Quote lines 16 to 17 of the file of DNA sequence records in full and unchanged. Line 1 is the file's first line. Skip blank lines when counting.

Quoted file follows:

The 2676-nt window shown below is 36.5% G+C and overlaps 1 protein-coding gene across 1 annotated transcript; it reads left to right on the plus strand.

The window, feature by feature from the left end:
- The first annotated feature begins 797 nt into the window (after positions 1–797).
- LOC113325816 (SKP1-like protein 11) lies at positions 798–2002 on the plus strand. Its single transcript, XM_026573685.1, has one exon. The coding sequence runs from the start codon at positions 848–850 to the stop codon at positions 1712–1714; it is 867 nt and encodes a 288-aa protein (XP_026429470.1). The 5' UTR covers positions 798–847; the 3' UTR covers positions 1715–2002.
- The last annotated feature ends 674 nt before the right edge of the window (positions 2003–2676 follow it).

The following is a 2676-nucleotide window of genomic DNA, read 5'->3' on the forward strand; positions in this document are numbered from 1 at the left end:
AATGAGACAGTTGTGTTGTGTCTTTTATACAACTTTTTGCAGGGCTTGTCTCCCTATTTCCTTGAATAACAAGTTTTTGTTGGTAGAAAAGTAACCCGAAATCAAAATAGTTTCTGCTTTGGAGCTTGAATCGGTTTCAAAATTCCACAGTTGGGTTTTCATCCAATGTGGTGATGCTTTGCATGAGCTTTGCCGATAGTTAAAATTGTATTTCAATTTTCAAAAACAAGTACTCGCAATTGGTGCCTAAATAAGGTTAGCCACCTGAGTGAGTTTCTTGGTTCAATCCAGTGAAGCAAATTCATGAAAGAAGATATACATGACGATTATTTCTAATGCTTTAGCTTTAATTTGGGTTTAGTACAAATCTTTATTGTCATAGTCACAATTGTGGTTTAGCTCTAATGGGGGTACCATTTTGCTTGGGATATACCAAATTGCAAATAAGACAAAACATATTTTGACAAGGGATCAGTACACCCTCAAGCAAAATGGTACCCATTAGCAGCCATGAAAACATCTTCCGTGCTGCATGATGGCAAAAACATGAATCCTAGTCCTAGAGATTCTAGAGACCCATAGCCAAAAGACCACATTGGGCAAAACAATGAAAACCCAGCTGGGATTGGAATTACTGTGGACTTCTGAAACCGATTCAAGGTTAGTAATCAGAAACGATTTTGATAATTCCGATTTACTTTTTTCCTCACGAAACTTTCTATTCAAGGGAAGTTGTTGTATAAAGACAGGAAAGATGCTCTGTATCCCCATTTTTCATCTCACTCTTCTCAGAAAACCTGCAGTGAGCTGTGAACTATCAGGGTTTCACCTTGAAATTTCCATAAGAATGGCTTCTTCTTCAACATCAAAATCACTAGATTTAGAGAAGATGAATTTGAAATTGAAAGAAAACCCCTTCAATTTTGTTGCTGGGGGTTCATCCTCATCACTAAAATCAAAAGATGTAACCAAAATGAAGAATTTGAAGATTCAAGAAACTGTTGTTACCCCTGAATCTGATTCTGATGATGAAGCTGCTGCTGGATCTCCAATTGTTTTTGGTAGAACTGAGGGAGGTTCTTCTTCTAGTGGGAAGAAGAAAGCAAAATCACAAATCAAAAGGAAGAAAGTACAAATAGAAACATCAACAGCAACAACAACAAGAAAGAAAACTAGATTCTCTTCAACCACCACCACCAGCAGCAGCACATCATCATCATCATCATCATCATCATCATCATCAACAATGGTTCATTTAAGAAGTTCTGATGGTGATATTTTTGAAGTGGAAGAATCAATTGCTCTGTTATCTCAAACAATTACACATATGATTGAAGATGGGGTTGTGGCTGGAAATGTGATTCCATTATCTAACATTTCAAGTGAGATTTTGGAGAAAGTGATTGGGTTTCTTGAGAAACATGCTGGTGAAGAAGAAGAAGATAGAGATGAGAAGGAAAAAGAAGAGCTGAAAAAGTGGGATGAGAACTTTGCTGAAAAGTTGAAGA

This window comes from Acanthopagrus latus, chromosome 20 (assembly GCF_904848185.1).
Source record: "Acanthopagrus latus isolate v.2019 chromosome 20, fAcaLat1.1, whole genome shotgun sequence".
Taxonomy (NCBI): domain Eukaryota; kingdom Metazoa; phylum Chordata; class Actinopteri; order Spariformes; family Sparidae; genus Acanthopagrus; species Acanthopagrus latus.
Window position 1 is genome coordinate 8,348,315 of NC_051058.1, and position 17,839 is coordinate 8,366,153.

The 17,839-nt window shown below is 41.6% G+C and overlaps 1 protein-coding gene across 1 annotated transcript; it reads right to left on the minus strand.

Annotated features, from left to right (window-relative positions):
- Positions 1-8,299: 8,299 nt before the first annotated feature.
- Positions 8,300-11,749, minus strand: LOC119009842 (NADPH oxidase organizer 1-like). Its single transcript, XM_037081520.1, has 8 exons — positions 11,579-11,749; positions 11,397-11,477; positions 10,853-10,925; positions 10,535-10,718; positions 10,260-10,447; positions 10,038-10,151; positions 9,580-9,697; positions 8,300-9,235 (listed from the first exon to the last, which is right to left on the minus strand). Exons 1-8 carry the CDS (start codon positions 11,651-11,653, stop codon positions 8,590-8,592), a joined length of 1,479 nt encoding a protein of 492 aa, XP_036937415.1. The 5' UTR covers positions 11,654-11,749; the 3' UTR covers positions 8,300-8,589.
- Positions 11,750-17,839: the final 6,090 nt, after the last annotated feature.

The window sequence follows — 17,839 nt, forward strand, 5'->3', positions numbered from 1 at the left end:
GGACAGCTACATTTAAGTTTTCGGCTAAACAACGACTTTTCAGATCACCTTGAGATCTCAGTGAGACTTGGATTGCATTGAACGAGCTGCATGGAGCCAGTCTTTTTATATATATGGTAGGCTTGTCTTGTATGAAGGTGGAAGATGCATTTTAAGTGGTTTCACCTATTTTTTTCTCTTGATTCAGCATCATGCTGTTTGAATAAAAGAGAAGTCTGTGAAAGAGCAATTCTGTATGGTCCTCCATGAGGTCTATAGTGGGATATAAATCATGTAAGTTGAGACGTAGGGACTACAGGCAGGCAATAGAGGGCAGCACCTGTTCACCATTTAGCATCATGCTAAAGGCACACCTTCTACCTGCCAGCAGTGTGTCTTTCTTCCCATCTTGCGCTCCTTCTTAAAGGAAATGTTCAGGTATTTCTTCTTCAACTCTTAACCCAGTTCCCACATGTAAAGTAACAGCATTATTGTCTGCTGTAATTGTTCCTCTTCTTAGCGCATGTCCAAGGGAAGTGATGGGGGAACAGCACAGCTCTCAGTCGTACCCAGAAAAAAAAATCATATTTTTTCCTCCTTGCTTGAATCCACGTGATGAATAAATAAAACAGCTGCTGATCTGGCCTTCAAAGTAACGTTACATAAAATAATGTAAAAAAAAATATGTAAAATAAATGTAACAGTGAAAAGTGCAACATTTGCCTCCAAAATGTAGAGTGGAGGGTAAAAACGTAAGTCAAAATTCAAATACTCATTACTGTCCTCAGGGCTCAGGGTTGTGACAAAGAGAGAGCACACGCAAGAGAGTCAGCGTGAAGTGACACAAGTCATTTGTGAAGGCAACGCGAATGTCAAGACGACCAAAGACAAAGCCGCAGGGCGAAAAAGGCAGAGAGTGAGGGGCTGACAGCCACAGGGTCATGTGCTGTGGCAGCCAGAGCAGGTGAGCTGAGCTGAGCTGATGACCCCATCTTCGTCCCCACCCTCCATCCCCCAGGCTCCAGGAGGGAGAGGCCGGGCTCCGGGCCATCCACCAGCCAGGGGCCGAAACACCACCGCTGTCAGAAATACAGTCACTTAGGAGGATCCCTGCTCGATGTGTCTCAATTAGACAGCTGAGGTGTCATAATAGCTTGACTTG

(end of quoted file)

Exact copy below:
- Positions 11,750-17,839: the final 6,090 nt, after the last annotated feature.

The window sequence follows — 17,839 nt, forward strand, 5'->3', positions numbered from 1 at the left end: